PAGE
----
South Korea’s National Assembly approved the passage of its “Anti-Google law”. The legislation, dubbed after Google but with a broader scope, will bar Alphabet company and Apple from compelling developers to adopt their in-app billing systems when developing apps for their two market-dominating app stores.
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Apple and Google’s policies usually require developers to pay the tech giants a commission as high as 30% of every transaction.
- It means that developers will be able to avoid paying commissions to Google and Apple by directing users to pay via alternate platforms.
- This is the first time a government has stepped in to stop Google and Apple from imposing their payment rails on in-app purchases
- According to the latest bill, which was adopted this week, by pushing customers to purchase via alternate channels, developers would be able to avoid paying commissions to big app stores operators like Google and Apple.
What is the Anti-Google law?
- South Korean assembly passed an amendment to the country’s Telecommunications Business Act.
- This stops firms like Google and Apple from forcing developers to use their built-in- payment system for selling subscriptions and other digital items through play store and Appstore.
- It also prevents app marketers from unfairly delaying the review of mobile content or deleting such content from their markets.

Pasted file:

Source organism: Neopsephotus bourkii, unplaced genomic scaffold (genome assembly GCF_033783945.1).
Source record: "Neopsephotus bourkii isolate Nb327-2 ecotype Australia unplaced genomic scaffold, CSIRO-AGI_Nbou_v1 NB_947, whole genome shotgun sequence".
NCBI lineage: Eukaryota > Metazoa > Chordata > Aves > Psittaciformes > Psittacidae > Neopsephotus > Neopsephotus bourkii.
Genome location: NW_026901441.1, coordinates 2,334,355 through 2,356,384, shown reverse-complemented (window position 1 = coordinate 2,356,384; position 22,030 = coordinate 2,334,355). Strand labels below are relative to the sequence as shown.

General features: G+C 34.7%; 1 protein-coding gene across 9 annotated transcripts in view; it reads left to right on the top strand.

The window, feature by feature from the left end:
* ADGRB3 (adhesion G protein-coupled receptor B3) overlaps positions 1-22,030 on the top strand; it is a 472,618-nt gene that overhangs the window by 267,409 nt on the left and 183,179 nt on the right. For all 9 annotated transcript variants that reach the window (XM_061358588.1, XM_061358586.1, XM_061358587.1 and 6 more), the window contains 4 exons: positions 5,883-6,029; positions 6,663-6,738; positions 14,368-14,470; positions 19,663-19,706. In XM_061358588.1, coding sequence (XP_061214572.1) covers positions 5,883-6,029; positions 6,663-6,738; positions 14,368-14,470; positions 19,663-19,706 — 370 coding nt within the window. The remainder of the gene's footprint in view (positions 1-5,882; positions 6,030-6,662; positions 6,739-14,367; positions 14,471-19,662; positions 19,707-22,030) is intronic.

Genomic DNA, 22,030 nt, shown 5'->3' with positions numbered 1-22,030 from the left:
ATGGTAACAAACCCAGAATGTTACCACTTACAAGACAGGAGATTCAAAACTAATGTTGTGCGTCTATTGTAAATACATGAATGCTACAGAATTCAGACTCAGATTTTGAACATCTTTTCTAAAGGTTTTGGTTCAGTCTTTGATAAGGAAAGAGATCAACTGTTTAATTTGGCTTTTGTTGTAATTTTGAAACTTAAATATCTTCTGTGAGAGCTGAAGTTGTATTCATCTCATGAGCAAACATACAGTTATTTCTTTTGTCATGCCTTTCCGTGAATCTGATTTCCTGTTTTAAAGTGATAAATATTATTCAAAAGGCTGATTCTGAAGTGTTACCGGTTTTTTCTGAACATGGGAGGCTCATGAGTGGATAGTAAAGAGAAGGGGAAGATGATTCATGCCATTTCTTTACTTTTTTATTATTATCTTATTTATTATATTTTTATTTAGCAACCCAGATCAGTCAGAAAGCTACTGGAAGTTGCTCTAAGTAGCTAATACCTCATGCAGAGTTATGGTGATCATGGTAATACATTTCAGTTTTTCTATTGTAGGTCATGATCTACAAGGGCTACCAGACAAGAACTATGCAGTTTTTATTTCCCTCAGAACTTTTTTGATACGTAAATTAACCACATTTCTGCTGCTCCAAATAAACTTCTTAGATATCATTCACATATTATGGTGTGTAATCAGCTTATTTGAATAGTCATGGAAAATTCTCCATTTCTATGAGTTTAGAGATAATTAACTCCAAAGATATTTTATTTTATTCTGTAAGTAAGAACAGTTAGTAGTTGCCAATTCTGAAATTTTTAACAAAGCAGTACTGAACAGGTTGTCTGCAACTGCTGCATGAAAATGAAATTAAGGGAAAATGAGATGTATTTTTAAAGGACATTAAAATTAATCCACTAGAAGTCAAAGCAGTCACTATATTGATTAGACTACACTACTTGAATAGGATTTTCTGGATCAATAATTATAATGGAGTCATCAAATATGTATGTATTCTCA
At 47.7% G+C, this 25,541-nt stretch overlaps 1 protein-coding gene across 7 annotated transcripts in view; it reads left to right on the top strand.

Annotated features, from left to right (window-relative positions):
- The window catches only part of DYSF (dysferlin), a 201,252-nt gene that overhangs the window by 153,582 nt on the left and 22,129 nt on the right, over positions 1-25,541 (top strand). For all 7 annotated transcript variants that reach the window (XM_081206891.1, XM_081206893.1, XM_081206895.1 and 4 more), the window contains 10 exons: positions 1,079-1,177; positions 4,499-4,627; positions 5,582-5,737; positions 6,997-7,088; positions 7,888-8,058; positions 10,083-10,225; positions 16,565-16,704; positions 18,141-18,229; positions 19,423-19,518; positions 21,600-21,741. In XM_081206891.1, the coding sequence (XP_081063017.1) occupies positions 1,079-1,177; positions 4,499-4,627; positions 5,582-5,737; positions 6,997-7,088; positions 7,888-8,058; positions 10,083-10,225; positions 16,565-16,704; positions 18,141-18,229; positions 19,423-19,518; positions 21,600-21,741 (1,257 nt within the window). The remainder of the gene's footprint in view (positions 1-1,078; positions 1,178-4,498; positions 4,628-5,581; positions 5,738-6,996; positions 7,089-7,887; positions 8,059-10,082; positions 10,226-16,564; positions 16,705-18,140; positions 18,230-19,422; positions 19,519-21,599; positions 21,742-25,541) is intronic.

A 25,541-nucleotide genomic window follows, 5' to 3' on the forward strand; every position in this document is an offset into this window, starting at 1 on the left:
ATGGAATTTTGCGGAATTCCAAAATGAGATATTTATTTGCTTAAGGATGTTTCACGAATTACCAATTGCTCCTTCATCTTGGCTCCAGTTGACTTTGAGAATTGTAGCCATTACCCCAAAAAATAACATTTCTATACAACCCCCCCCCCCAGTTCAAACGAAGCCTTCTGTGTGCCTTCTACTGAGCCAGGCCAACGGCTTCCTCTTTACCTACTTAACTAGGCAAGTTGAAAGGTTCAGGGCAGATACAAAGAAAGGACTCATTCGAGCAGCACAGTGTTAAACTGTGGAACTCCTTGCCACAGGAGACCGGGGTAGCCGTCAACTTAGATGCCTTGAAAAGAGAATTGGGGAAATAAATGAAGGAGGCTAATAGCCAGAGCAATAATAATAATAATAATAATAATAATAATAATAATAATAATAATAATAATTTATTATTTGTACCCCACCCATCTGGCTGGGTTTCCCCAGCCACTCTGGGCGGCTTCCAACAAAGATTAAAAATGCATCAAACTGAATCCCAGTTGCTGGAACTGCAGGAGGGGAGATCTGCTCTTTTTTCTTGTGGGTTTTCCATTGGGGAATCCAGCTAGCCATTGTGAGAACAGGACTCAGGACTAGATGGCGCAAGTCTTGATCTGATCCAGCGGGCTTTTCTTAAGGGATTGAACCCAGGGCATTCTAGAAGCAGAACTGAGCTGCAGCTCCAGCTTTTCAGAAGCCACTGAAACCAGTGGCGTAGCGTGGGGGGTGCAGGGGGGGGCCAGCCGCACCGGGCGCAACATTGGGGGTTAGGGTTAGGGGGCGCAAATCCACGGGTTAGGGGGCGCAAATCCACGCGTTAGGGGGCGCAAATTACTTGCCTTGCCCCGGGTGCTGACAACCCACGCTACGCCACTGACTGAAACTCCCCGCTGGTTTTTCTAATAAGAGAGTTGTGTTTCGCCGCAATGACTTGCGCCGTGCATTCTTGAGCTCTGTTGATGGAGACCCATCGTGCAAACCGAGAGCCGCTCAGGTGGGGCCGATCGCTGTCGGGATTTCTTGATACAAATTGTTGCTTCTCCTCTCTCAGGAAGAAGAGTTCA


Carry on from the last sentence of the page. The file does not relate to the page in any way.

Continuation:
- Google and Apple charge developers a fee for selling in-app items, like subscriptions, through their app stores. Many developers including billion-dollar startups have approached the government to intervene and stop this practice.
Have Google and Apple tried to solve this issue?
- Both firms had announced small business programs, lowering the fees to 15% for developers, who earn less than $1 million off their stores. Last week, Apple announced a $100 Million small developer assistance fund as part of a settlement agreement in a class-action lawsuit.
- The firm also said it would allow developers to use data obtained from their apps to inform customers about other payment methods. Unlike Apple, Google also allows users to install apps that aren’t on the play store and install other app stores on Android phones.
What do Google and Apple say about the law?
A Google spokesperson said its service fee “helps keep Android free, giving developers the tools and global platform to access billions of consumers around the world”. “We’ll reflect on how to comply with this law while maintaining a model that supports a high-quality operating system and app store, and we will share more in the coming weeks,
Apple spoke person said the law would put users at risk of fraud and “undermine their privacy protection”.
Most importantly, Apple claimed that 482,000, registered developers in South Korea will have “fewer opportunities”.